Our journey to the family you see today was one that was filled with many ups and downs, but one that was well worth the wait. My husband was adopted from Vietnam when he was eight months old and so for him, international adoption was always something close to his heart. Then after trying for many years to have children, it was my husband who encouraged me to switch our focus to adoption. Our experience with the Thailand program was amazing and we felt that the local Holt staff and social workers were there for us every step of the way and knew so much about our son and really made us appreciate all their hard work and the work they do with the foster families! Continue reading “The Story Behind the Photo: Six Months Home”
Even 10 years ago, children living in orphanage care in China with treatable conditions like thalassemia were considered so difficult to place with adoptive families, many caregivers wouldn’t try to find families for these children — nor secure the medical care they needed. Through advocacy and education efforts, international adoption is changing the face of special needs. But the fight to ensure that every child receives the love, care and family they deserve is far from over. Continue reading “Changing the Face of Thalassemia”
The U.S. Citizenship and Immigration Services (USCIS) has announced numerous fee increases that will take effect on December 23, 2016. The fee to obtain a new Certificate of Citizenship (COC) will increase from $550 for a minor adoptee to $1,170. The fee to replace a lost COC or to change a name on an existing COC will increase from $345 to $555. These fee increases may not affect parents who have automatically received their children’s COC shortly after arrival, but will most likely have a big impact on parents and adult adoptees who still need to obtain a COC.
If you are an adult adoptee or an adoptive parent and have not yet secured proof of citizenship for yourself or your child, we urge you to do so as soon as possible. Securing U.S. citizenship is essential to ensuring rights and protections throughout your or your child’s life.
Obtaining a COC is of particular importance for adult adoptees whose parents never took the steps for them to become U.S. citizens. If you are an adult adoptee and have any question about your citizenship status, we advise you to seek confirmation from your parents. If you have additional questions or concerns, contact our post-adoption team about how to check your status.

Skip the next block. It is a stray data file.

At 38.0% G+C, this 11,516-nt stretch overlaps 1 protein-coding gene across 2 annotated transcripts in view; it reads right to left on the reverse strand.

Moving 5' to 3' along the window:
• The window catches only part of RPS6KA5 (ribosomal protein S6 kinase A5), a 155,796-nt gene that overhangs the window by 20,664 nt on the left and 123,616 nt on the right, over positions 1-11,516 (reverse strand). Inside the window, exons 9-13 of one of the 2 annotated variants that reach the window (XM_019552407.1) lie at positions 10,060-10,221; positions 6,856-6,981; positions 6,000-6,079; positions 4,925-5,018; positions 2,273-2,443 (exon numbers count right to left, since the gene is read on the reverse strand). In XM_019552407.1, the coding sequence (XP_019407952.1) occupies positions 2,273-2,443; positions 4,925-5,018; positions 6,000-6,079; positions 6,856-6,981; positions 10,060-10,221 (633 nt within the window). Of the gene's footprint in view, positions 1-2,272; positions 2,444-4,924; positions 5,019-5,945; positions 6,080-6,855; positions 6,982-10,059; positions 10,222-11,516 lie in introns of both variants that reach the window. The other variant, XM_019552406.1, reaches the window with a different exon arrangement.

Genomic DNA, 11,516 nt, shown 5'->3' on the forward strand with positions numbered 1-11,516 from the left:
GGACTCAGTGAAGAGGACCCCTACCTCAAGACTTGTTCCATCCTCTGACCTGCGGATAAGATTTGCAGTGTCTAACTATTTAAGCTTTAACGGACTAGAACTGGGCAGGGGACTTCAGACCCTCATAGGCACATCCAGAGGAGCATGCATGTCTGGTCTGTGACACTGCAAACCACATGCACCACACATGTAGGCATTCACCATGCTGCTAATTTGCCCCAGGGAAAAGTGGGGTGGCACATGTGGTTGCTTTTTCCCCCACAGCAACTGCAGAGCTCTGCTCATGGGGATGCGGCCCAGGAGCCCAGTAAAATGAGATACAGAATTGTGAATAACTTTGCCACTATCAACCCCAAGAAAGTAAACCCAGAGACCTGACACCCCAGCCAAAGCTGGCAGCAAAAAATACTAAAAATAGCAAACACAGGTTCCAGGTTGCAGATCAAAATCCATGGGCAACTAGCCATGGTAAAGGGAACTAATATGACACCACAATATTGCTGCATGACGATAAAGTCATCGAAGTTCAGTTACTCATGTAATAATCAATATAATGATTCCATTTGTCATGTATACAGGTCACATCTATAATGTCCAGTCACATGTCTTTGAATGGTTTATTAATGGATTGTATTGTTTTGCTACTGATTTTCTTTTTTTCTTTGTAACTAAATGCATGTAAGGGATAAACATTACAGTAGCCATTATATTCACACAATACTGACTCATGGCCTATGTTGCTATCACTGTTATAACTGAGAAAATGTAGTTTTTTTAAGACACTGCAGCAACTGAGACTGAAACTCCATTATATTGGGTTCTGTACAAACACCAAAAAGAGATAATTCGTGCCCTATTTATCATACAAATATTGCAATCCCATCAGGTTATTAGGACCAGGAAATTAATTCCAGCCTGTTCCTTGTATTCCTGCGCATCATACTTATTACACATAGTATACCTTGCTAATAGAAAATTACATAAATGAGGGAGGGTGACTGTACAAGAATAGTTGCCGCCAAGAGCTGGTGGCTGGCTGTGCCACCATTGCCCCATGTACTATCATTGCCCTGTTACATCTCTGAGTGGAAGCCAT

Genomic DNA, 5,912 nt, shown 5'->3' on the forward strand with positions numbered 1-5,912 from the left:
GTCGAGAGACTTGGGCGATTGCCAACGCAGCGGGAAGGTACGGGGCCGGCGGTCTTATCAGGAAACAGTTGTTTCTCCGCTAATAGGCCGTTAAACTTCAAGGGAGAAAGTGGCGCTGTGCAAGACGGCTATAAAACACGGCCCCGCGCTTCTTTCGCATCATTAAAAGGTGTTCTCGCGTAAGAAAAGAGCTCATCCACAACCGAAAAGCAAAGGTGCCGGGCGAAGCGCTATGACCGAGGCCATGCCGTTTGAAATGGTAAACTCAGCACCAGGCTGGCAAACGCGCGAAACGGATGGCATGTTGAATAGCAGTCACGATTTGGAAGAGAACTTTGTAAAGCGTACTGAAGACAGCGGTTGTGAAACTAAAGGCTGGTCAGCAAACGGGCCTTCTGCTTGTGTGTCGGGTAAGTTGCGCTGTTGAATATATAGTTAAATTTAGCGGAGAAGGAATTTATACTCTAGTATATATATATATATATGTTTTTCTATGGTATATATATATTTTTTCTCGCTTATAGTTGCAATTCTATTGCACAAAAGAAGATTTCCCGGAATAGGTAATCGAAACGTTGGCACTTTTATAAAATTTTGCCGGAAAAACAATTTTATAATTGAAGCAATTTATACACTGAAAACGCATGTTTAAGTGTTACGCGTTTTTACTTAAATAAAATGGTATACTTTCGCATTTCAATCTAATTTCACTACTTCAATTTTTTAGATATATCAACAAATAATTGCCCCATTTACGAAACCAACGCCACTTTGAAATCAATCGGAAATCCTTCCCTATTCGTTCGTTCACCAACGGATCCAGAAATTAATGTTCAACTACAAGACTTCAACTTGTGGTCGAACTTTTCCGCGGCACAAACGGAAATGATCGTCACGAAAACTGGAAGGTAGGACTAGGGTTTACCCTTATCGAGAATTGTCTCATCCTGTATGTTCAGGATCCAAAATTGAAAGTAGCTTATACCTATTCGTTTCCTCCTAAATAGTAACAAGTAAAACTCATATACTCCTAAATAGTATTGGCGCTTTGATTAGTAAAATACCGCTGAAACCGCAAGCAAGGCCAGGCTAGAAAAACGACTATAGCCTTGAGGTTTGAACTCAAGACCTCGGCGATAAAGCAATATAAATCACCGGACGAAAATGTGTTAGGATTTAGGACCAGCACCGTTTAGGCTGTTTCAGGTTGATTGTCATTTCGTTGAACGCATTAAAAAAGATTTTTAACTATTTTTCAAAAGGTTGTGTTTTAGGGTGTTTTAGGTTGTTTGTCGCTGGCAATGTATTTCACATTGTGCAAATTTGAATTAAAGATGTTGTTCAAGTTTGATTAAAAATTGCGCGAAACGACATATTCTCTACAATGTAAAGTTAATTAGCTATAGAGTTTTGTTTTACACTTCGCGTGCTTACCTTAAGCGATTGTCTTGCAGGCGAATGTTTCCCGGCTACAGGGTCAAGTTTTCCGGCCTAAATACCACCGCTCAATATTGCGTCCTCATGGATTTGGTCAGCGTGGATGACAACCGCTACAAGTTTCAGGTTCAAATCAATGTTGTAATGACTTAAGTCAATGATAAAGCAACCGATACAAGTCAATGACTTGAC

To download the N-600 application for Certificate of Citizenship directly from USCIS, please click here.
Our post-adoption team is available Monday-Friday, 8-4:30 Pacific Time, at 541-687-2202.
Holt adoptive mom Holly Romero shares who she believes the real hero is in adoption.
It’s National Adoption Month. And people always want to tell us how awesome we are for adopting. Like it’s some heroic feat that only the bravest can accomplish.
Do you guys wanna know who the real hero is?
It’s the boy who through no fault of his own, started out life with a loss. The boy who bravely decided he wanted to be adopted. The boy who met strangers and called them “mom” and “dad.” The boy who left everything he has ever known, to fly across an ocean, to a culture not his own, just to be part of a family. The boy who endured grief and homesickness, fear and uncertainty. The boy who has now made new friends (while keeping in touch with old friends), who plays sports, who is involved in church, and who has family who will love him until forever. Continue reading “The Real Hero”
Holt adoptive mom Jennifer shares about how HIV isn’t a huge deal in their family — it is just one of the “scars” that God has taken and used to write a beautiful story for their perfectly-imperfect family.
You know those typical social media pictures? Pictures of supposedly perfect families, in perfect places, and looking perfectly happy. Those pictures that, when posted, can make life look so much better than reality. In this picture, my own family is sitting in my favorite spot of our house (my back porch). It shows the seven people I love most looking like the happy family that we are (most of the time). But in truth, we are very far from what the world would describe as perfect.